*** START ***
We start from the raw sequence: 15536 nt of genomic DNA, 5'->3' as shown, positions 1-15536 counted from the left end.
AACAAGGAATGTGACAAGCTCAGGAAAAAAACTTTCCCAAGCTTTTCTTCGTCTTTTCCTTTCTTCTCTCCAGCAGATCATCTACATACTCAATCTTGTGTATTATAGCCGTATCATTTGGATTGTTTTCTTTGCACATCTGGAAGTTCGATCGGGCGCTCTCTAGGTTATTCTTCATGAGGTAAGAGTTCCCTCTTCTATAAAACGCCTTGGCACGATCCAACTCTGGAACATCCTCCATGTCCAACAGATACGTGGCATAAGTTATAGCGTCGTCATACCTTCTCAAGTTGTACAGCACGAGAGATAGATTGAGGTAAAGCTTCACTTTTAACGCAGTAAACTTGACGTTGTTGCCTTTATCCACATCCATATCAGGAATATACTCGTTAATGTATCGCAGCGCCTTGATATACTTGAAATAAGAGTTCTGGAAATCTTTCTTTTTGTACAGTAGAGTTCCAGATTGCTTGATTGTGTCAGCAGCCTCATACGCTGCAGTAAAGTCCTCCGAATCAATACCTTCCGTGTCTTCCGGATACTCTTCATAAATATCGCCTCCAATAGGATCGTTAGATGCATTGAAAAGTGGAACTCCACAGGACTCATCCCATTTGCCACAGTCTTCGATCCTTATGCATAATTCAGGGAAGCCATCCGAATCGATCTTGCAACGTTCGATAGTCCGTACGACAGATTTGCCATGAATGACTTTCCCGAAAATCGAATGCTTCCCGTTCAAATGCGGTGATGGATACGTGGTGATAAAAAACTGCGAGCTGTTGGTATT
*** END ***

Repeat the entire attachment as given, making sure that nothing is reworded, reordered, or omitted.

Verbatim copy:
We start from the raw sequence: 15536 nt of genomic DNA, 5'->3' as shown, positions 1-15536 counted from the left end.
AACAAGGAATGTGACAAGCTCAGGAAAAAAACTTTCCCAAGCTTTTCTTCGTCTTTTCCTTTCTTCTCTCCAGCAGATCATCTACATACTCAATCTTGTGTATTATAGCCGTATCATTTGGATTGTTTTCTTTGCACATCTGGAAGTTCGATCGGGCGCTCTCTAGGTTATTCTTCATGAGGTAAGAGTTCCCTCTTCTATAAAACGCCTTGGCACGATCCAACTCTGGAACATCCTCCATGTCCAACAGATACGTGGCATAAGTTATAGCGTCGTCATACCTTCTCAAGTTGTACAGCACGAGAGATAGATTGAGGTAAAGCTTCACTTTTAACGCAGTAAACTTGACGTTGTTGCCTTTATCCACATCCATATCAGGAATATACTCGTTAATGTATCGCAGCGCCTTGATATACTTGAAATAAGAGTTCTGGAAATCTTTCTTTTTGTACAGTAGAGTTCCAGATTGCTTGATTGTGTCAGCAGCCTCATACGCTGCAGTAAAGTCCTCCGAATCAATACCTTCCGTGTCTTCCGGATACTCTTCATAAATATCGCCTCCAATAGGATCGTTAGATGCATTGAAAAGTGGAACTCCACAGGACTCATCCCATTTGCCACAGTCTTCGATCCTTATGCATAATTCAGGGAAGCCATCCGAATCGATCTTGCAACGTTCGATAGTCCGTACGACAGATTTGCCATGAATGACTTTCCCGAAAATCGAATGCTTCCCGTTCAAATGCGGTGATGGATACGTGGTGATAAAAAACTGCGAGCTGTTGGTATT